As the jurors in the Marvin Mandel political corruption trial for the ninth day to reach a verdict, U.S. District Judge Robert L. Taylor announced today he would let them deliverate undisturbed, possibly, until Wednesday, despite prosecution suggestions that he intervene to help them break their deadlock.

With the prospect of a seemingly endless vigil before them, defendants, their attorneys and even the press began to relax. Defense Attorney Thomas C. Green departed today for a planned Colorado vacation at the insistance of his client Harry W. Rodgers 111.

Other defense attorneys, some for the first time, made attempts to return to a normal work schedule away from the courthouse.

Mandel was the only defendant, to show up at the courthouse today, "just out for a stroll," he said. For a sport to enjoy the sunshine, Mandel chose a beach outside the courthouse and in front of dozens of cameras and reporters.

During his hour-long impromptu press conference Mandel criticized chief federal prosecutor Barnet D. Skolnik for comments he made Thursday about his "frustration" at the thought of a hung jury and the long deliberation.

"You have to have a certain kind of evil mind to have a certain kind of evil thought," Mandel said of Skolnik, ". . . I always thought that a prosecutor or defendant or anyone that represents justice is supposed to say to the jury, 'here's our facts, now you make a determination.' I don't think a prosecutor should be out praying for a conviction. I never thought that's what justice was all about. I thought that a prosecutor had a duty to present a case, present it fairly and then let it be decided by a jury," Mandel said.

When Jeanne Mandel, the governor's wife, was asked if she was praying today she answered: "Are you kidding? I pray morning, noon and night and I never stop praying. You know what? Try it sometimes. It's good."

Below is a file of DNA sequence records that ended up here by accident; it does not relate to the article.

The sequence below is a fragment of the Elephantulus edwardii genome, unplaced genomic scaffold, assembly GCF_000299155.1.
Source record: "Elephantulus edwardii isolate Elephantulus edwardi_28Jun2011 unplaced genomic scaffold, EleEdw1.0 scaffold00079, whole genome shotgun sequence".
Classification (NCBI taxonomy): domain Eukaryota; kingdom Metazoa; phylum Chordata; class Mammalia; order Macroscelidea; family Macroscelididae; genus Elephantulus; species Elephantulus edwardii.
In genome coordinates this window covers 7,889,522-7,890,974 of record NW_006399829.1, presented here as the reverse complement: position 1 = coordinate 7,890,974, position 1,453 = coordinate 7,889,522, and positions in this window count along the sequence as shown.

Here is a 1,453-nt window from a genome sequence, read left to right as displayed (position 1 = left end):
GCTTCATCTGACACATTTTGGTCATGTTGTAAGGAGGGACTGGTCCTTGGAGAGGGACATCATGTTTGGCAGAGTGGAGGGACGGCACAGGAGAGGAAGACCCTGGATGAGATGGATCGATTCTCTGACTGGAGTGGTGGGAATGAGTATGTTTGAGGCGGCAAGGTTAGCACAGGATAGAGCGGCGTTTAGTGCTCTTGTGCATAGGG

Skolnik spoke with reporters Thursday to tell of his frustrations with the long deliberation and to explain that he wanted Judge Taylor to heed the prosecutor's memorandum of suggestions in order to insure that the jury is not deadlocked unnecessary.

This morning, attorneys for all six defendants filed their response to that memorandum, suggesting to Judge Taylor that the simply ignore the prosecution's requests.

"With the jury deliberating at length," the defense team wrote, "the court must refrain from the gjovernment's suggestion... for it appears to weigh frustration over deliberation, coercion over reflection and pride over sensitivity for the rights of individuals on trial."

The prosecution team, including Skolnik, Ronald S. Liebman and Daniel J. Hurson, had suggested that Taylor call the jury back to strongly suggest to the minority jurors that they listen to the majority, or ask the jury to write down the focus of the problems in deliberation, or to repeat instructions to the jury about laws covering a scheme to defraud, the underpinning of the multicount indictment against the six defendants.

Although Taylor announced in the afternoon that he had no intention of calling the jury back for further instruction "before Monday or Tuesday, or Wednesday," he also said he had not decide if he would accept any of the prosecution's suggestions.

"When I read one memorandum I think it's a good one," the judge said. "And then when I read the other I think that's a good one. I have to make up my own mind."

The judge's remarks and Mandel's mid-morning visit with his wife Jeanne were the only events at the courthouse today where the jury has deliberated now for more than 80 hours.

The size of the press corps here has not deminished but with the grinding vigil the members of the media have wandered farther and farther away from the courthouse. Lunch hours grow longer, and the wait is monitored more often in shifts rather than en masse.

Mandel agreed to five live interviews for noon-hour television news programs. He an his wife Jeanne explained how well-wishers were keeping their spirits up and Mandel claimed that the hung jury would be "a complete vindication for me."

"After the government spent in excess of $5 million and three years to find a crime and can't get conviction - that's vindication, " Mandel claimed.

Jeanne Mandel said that she received a bouquet of flowers with boxing gloves attached from a well-wisher yesterday. She also said that it took her and the governor more than an hour to walk one block recently because they were stopped so often by friends and strangers encouraging them with good wishes.

While he was smiling and easily fielding questions, Mandel was asked whether or not he was a ruined man as his attorney had claimed in final arguments before the jury. "I don't know what you mean . . . I can't answer those questions. But I don't feel beaten at all."